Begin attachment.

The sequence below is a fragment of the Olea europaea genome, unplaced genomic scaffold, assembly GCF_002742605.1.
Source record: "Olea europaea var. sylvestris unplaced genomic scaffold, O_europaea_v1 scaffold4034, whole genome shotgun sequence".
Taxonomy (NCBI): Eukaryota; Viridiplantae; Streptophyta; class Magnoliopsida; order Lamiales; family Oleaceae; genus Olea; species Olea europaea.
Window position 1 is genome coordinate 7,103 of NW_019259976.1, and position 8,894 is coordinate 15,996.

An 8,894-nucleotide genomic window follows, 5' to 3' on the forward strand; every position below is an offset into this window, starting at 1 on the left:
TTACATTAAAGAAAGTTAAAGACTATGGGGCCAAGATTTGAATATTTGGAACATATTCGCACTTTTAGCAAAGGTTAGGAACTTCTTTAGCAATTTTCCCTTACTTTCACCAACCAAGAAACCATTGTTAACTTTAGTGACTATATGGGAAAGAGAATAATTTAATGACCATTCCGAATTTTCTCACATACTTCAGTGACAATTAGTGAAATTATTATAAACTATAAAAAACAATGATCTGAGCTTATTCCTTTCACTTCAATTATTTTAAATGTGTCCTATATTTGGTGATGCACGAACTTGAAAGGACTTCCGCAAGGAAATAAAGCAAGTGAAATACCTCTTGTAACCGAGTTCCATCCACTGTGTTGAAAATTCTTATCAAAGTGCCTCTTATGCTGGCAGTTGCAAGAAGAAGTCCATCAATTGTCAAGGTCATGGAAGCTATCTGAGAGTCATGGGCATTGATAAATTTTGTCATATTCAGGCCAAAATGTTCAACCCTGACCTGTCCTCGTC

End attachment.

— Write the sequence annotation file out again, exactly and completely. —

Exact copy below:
The sequence below is a fragment of the Olea europaea genome, unplaced genomic scaffold, assembly GCF_002742605.1.
Source record: "Olea europaea var. sylvestris unplaced genomic scaffold, O_europaea_v1 scaffold4034, whole genome shotgun sequence".
Taxonomy (NCBI): Eukaryota; Viridiplantae; Streptophyta; class Magnoliopsida; order Lamiales; family Oleaceae; genus Olea; species Olea europaea.
Window position 1 is genome coordinate 7,103 of NW_019259976.1, and position 8,894 is coordinate 15,996.

An 8,894-nucleotide genomic window follows, 5' to 3' on the forward strand; every position below is an offset into this window, starting at 1 on the left:
TTACATTAAAGAAAGTTAAAGACTATGGGGCCAAGATTTGAATATTTGGAACATATTCGCACTTTTAGCAAAGGTTAGGAACTTCTTTAGCAATTTTCCCTTACTTTCACCAACCAAGAAACCATTGTTAACTTTAGTGACTATATGGGAAAGAGAATAATTTAATGACCATTCCGAATTTTCTCACATACTTCAGTGACAATTAGTGAAATTATTATAAACTATAAAAAACAATGATCTGAGCTTATTCCTTTCACTTCAATTATTTTAAATGTGTCCTATATTTGGTGATGCACGAACTTGAAAGGACTTCCGCAAGGAAATAAAGCAAGTGAAATACCTCTTGTAACCGAGTTCCATCCACTGTGTTGAAAATTCTTATCAAAGTGCCTCTTATGCTGGCAGTTGCAAGAAGAAGTCCATCAATTGTCAAGGTCATGGAAGCTATCTGAGAGTCATGGGCATTGATAAATTTTGTCATATTCAGGCCAAAATGTTCAACCCTGACCTGTCCTCGTC